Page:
How do we come to grips with the past, and how do we do so in just ways? These questions will be the basis of our discussion by a panel of distinguished speakers.
Aboriginal and Torres Strait Islander peoples have historically been subject to much more misdiagnosis, mistreatment, incarceration and coercion than other Australians in the hands of psychiatric institutions, psychiatrists and other mental health professionals. The ramifications of psychiatry’s sometimes unwitting, indifferent or knowing complicity in past harmful practices and beliefs have been far-reaching. They extend from the health and well-being of the individual patient, to human rights and social justice concerns that prevail in contemporary Australian society.
How do we come to grips with the past, and how do we do so in just ways? What are the responsibilities of psychiatry to ensure a contribution to improving Aboriginal and Torres Strait Islander social and emotional health and well-being? What can apology and other forms of recognition achieve? What can we learn from other projects of apology and recognition?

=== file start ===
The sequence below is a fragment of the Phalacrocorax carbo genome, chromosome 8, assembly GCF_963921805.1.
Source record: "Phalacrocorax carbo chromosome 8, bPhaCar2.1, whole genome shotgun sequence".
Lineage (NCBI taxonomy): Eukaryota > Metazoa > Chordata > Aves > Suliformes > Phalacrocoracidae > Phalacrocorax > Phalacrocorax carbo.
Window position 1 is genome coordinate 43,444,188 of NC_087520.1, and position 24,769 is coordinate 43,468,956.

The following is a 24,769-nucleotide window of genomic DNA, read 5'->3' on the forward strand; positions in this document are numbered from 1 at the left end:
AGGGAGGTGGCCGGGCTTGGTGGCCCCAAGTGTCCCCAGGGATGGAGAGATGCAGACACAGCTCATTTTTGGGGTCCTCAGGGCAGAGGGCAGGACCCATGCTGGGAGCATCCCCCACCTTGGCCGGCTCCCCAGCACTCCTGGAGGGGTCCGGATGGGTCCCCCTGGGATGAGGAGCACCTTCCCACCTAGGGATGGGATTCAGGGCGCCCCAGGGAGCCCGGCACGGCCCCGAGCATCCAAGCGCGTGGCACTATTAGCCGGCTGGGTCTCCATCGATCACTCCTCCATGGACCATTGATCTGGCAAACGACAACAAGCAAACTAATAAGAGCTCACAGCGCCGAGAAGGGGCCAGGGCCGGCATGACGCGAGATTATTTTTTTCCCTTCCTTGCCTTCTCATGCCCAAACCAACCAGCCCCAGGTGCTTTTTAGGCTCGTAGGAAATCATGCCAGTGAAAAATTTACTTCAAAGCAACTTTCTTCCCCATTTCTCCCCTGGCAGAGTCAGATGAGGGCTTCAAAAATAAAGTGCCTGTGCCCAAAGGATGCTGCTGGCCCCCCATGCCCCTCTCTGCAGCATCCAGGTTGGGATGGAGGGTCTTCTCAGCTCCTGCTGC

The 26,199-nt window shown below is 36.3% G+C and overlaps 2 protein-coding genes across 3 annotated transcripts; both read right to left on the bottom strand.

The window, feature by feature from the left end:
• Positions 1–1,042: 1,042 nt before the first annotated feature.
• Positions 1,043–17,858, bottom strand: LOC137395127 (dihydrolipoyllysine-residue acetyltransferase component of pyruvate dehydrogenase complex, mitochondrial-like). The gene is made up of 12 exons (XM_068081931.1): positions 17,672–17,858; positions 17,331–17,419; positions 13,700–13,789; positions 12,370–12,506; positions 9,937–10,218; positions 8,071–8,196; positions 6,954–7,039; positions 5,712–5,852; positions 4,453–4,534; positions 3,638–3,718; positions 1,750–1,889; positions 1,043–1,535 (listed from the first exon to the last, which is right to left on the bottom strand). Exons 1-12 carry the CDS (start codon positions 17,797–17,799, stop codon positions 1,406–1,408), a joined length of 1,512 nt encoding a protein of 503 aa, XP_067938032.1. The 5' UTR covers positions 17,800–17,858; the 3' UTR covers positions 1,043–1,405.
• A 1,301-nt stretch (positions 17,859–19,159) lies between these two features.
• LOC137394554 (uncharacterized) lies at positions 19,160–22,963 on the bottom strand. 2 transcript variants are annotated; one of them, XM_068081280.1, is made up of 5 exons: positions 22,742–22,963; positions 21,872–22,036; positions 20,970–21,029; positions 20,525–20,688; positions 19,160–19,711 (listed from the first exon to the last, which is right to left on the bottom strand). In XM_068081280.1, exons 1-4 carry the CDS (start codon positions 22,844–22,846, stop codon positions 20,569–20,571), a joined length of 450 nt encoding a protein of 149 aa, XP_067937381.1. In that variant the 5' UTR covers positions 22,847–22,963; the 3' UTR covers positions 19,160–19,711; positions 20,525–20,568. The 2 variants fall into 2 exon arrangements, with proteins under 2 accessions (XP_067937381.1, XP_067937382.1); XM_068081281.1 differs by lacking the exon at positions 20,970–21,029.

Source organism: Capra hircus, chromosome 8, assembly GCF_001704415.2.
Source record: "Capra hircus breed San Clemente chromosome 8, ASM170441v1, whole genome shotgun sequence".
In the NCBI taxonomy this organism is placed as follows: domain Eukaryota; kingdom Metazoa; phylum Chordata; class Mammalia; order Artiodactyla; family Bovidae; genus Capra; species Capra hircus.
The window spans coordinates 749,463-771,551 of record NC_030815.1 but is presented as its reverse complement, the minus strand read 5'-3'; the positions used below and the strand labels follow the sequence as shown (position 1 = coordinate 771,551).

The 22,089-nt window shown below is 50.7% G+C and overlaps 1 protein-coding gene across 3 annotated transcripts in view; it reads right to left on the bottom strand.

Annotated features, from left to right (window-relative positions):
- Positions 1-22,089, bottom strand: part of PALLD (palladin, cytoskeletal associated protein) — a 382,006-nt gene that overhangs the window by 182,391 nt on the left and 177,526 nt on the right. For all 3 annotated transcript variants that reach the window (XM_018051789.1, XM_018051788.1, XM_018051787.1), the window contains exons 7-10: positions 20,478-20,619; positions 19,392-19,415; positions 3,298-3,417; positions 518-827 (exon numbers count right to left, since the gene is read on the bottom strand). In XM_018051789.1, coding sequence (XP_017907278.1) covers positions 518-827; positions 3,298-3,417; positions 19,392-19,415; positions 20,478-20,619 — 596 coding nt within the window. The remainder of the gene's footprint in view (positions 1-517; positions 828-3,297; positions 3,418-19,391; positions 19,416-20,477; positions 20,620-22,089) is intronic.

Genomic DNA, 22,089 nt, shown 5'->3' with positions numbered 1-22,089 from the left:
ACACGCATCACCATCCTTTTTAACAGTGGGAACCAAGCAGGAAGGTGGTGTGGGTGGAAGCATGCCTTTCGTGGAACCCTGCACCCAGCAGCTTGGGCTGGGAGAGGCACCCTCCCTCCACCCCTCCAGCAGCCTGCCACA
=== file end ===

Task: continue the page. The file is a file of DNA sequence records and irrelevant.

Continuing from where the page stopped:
This event was held at the University of Sydney on Wednesday 7 March 2018.
Thursday 15 March
Join Ngarigu woman Professor Jakelin Troy as she discusses the lives, language and knowledge of the individuals she has discovered among a rich trove of anthropological archives.
Monday 26 March
Can we make objects invisible? Professor Gunther Uhlmann explores inverse problems, and the progress being made to achieve invisibility.
Monday 7 May
There are many dimensions to spatial inequality in Australia. This seminar will probe the uneven distribution of the country’s economic and environmental resources, with a particular focus on cities.